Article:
Imperial Tobacco Group PLC has a 6.3 percent rise in full-year profits but its acquisition of Spain's Altadis SA will be delayed until next year.
Imperial said its 12.6 billion EUR(US$18.2 billion) takeover of Altadis, the maker of Gauloises and Gitanes cigarettes, is now not expected to be completed until January because of new takeover rules in Spain. It had expected to close the deal by the end of this year.
Imperial, which makes Davidoff cigarettes, Golden Virginia loose tobacco and Rizla rolling papers, reported net profit of 912 million pounds (1.3 billion EUR; US$1.88 billion) for the year ended Sept. 30, compared with 858 million pounds in the previous 12 months. Sales gained 5.7 percent to 12.33 billion pounds (17.6 billion EUR; US$25.4 billion).
Cigarette volume rose 7 percent to 200 billion, boosted by a six-month contribution from the acquisition of Commonwealth Brands, the fourth-largest cigarette producer in the United States with discount brands including USA Gold and Sonoma.
"The performance of Commonwealth Brands is particularly pleasing, with an excellent return on investment in the first six months," said Chief Executive Gareth Davis.
Imperial also acquired a controlling interest in Tremaco, a tobacco distribution business based in Estonia, during the year.
Davis said the delay to the Altadis deal, following the change to Spanish takeover laws in August, was frustrating but added that approval from the Spanish regulators was "just a matter of time ... it's pretty imminent."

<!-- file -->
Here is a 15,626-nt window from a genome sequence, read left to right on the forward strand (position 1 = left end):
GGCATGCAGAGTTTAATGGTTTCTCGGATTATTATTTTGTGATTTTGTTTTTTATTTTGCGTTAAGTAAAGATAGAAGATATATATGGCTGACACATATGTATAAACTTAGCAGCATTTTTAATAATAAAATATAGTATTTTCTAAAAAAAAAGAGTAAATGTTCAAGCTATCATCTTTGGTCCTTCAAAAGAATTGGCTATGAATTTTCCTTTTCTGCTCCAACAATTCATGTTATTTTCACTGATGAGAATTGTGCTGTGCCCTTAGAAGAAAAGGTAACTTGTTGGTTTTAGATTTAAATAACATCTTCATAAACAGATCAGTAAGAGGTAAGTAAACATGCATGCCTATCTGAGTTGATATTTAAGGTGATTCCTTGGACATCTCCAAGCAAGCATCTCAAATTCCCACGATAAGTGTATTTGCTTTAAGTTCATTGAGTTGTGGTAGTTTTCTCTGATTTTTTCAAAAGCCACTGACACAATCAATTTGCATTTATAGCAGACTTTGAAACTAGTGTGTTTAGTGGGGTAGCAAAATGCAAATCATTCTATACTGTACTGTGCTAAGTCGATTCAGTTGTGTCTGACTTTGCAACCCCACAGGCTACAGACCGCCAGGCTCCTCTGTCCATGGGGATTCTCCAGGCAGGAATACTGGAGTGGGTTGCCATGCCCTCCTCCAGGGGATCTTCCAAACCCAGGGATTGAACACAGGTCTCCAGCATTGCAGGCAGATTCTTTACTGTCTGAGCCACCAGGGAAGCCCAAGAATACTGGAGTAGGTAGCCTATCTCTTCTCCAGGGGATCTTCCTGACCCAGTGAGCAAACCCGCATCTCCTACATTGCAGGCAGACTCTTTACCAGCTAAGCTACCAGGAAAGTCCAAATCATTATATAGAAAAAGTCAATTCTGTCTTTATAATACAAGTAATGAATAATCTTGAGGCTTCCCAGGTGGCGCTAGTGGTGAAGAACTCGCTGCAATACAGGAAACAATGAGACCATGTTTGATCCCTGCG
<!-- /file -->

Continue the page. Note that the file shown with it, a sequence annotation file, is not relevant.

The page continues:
Once that is received, Altadis will hold a shareholder meeting to approve the deal, which has already received clearance from U.S. and European regulators, providing that some small disposals be made in Europe.
Davis dismissed suggestions that the delay could leave the door open for a rival bidder - Altadis recommended Imperial's 50 EUR(US$72.12) per share bid to shareholders in July "in the absence of a competing offer at a higher price."
"You never say never, but I think it's unlikely," Davis said.
Turmoil on debt markets in recent months could prohibit another buyer from coming forward. Imperial put its financing in place in July, before the recent turbulence, and said the delay would have no financial impact.
The company's shares lifted 0.2 percent to 2,447 pence (US$50.59; 35.11 EUR) on the London Stock Exchange.
"Imperial Tobacco's full-year results were almost exactly in line with our expectations, and the shares have experienced mild profit-taking after a good run," said analyst Jeremy Batstone-Carr of Charles Stanley in London.
Evolution Securities analyst Andrew Darke said the delay in the Altadis deal was "a little disappointing," but said he remains confident it will go ahead.
The acquisition will consolidate Imperial's position as the world's fourth-largest tobacco company behind Altria, British American Tobacco and Japan Tobacco. It will also push Imperial into the second position in Europe behind Altria.
The European tobacco industry has been consolidating recently, with multinationals buying each other to obtain economies of scale as cigarette sales decline in Western European markets amid smoking bans. Britain - a key market for Imperial - banned smoking in enclosed public spaces, including restaurants and pubs, on July 1.